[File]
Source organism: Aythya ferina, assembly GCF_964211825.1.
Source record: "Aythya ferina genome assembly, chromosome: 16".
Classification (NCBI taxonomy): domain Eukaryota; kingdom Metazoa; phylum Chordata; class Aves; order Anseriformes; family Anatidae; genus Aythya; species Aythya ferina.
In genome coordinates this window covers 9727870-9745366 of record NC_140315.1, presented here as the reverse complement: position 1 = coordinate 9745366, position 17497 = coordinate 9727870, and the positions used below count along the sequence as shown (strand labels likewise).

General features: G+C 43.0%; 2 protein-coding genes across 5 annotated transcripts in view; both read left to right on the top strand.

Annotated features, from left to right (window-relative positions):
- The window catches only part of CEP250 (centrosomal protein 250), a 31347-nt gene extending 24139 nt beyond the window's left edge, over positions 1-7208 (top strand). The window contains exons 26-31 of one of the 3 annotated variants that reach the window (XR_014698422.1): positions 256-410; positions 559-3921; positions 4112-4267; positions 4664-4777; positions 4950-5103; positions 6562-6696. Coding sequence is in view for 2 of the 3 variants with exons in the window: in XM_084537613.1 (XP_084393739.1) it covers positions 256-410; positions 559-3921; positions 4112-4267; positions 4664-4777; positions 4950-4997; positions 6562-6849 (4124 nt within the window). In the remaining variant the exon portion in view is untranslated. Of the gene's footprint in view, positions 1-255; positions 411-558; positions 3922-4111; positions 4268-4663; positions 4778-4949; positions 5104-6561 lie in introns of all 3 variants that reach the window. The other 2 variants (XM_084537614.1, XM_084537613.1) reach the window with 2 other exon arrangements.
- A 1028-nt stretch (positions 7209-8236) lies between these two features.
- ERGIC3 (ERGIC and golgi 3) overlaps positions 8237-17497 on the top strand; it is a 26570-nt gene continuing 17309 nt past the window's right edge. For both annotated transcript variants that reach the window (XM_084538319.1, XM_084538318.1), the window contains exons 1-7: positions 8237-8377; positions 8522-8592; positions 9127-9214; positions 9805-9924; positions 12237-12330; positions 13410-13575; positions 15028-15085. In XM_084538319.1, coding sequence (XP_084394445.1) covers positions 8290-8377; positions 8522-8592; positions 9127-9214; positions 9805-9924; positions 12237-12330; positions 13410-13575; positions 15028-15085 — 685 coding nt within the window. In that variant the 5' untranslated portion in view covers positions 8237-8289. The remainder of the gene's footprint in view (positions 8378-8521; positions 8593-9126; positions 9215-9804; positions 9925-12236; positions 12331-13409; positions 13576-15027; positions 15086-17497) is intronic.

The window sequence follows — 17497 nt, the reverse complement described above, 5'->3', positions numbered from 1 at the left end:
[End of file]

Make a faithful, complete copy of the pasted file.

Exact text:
Source organism: Aythya ferina, assembly GCF_964211825.1.
Source record: "Aythya ferina genome assembly, chromosome: 16".
Classification (NCBI taxonomy): domain Eukaryota; kingdom Metazoa; phylum Chordata; class Aves; order Anseriformes; family Anatidae; genus Aythya; species Aythya ferina.
In genome coordinates this window covers 9727870-9745366 of record NC_140315.1, presented here as the reverse complement: position 1 = coordinate 9745366, position 17497 = coordinate 9727870, and the positions used below count along the sequence as shown (strand labels likewise).

General features: G+C 43.0%; 2 protein-coding genes across 5 annotated transcripts in view; both read left to right on the top strand.

Annotated features, from left to right (window-relative positions):
- The window catches only part of CEP250 (centrosomal protein 250), a 31347-nt gene extending 24139 nt beyond the window's left edge, over positions 1-7208 (top strand). The window contains exons 26-31 of one of the 3 annotated variants that reach the window (XR_014698422.1): positions 256-410; positions 559-3921; positions 4112-4267; positions 4664-4777; positions 4950-5103; positions 6562-6696. Coding sequence is in view for 2 of the 3 variants with exons in the window: in XM_084537613.1 (XP_084393739.1) it covers positions 256-410; positions 559-3921; positions 4112-4267; positions 4664-4777; positions 4950-4997; positions 6562-6849 (4124 nt within the window). In the remaining variant the exon portion in view is untranslated. Of the gene's footprint in view, positions 1-255; positions 411-558; positions 3922-4111; positions 4268-4663; positions 4778-4949; positions 5104-6561 lie in introns of all 3 variants that reach the window. The other 2 variants (XM_084537614.1, XM_084537613.1) reach the window with 2 other exon arrangements.
- A 1028-nt stretch (positions 7209-8236) lies between these two features.
- ERGIC3 (ERGIC and golgi 3) overlaps positions 8237-17497 on the top strand; it is a 26570-nt gene continuing 17309 nt past the window's right edge. For both annotated transcript variants that reach the window (XM_084538319.1, XM_084538318.1), the window contains exons 1-7: positions 8237-8377; positions 8522-8592; positions 9127-9214; positions 9805-9924; positions 12237-12330; positions 13410-13575; positions 15028-15085. In XM_084538319.1, coding sequence (XP_084394445.1) covers positions 8290-8377; positions 8522-8592; positions 9127-9214; positions 9805-9924; positions 12237-12330; positions 13410-13575; positions 15028-15085 — 685 coding nt within the window. In that variant the 5' untranslated portion in view covers positions 8237-8289. The remainder of the gene's footprint in view (positions 8378-8521; positions 8593-9126; positions 9215-9804; positions 9925-12236; positions 12331-13409; positions 13576-15027; positions 15086-17497) is intronic.

The window sequence follows — 17497 nt, the reverse complement described above, 5'->3', positions numbered from 1 at the left end: